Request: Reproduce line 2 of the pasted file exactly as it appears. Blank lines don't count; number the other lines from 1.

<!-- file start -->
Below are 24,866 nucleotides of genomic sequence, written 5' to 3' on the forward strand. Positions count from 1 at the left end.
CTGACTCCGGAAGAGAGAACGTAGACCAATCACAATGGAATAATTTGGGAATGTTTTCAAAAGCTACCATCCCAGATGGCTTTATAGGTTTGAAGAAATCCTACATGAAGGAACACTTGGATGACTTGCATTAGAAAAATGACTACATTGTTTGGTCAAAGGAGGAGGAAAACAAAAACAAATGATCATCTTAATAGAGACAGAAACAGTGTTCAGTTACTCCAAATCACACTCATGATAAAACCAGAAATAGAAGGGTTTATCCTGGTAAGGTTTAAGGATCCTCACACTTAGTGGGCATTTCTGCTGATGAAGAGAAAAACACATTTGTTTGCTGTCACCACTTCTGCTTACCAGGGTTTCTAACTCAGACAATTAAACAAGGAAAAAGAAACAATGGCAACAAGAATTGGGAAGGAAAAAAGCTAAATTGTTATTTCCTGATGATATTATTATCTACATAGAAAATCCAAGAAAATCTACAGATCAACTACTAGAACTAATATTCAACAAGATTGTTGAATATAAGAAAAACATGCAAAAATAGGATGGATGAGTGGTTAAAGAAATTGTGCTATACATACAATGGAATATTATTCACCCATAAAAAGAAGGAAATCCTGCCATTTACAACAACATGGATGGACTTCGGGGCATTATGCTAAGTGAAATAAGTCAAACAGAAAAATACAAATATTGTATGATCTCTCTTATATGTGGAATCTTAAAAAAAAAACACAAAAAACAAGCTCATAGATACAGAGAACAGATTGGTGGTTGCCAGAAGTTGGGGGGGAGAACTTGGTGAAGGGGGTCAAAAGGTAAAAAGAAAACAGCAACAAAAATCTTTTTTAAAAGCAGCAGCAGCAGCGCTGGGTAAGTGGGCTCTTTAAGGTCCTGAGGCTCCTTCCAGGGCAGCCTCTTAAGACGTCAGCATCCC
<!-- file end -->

CTGACTCCGGAAGAGAGAACGTAGACCAATCACAATGGAATAATTTGGGAATGTTTTCAAAAGCTACCATCCCAGATGGCTTTATAGGTTTGAAGAAATCCTACATGAAGGAACACTTGGATGACTTGCATTAGAAAAATGACTACATTGTTTGGTCAAAGGAGGAGGAAAACAAAAACAAATGATCATCTTAATAGAGACAGAAACAGTGTTCAGTTACTCCAAATCACACTCATGATAAAACCAGAAATAGAAGGGTTTATCCTGGTAAGGTTTAAGGATCCTCACACTTAGTGGGCATTTCTGCTGATGAAGAGAAAAACACATTTGTTTGCTGTCACCACTTCTGCTTACCAGGGTTTCTAACTCAGACAATTAAACAAGGAAAAAGAAACAATGGCAACAAGAATTGGGAAGGAAAAAAGCTAAATTGTTATTTCCTGATGATATTATTATCTACATAGAAAATCCAAGAAAATCTACAGATCAACTACTAGAACTAATATTCAACAAGATTGTTGAATATAAGAAAAACATGCAAAAATAGGATGGATGAGTGGTTAAAGAAATTGTGCTATACATACAATGGAATATTATTCACCCATAAAAAGAAGGAAATCCTGCCATTTACAACAACATGGATGGACTTCGGGGCATTATGCTAAGTGAAATAAGTCAAACAGAAAAATACAAATATTGTATGATCTCTCTTATATGTGGAATCTTAAAAAAAAAACACAAAAAACAAGCTCATAGATACAGAGAACAGATTGGTGGTTGCCAGAAGTTGGGGGGGAGAACTTGGTGAAGGGGGTCAAAAGGTAAAAAGAAAACAGCAACAAAAATCTTTTTTAAAAGCAGCAGCAGCAGCGCTGGGTAAGTGGGCTCTTTAAGGTCCTGAGGCTCCTTCCAGGGCAGCCTCTTAAGACGTCAGCATCCC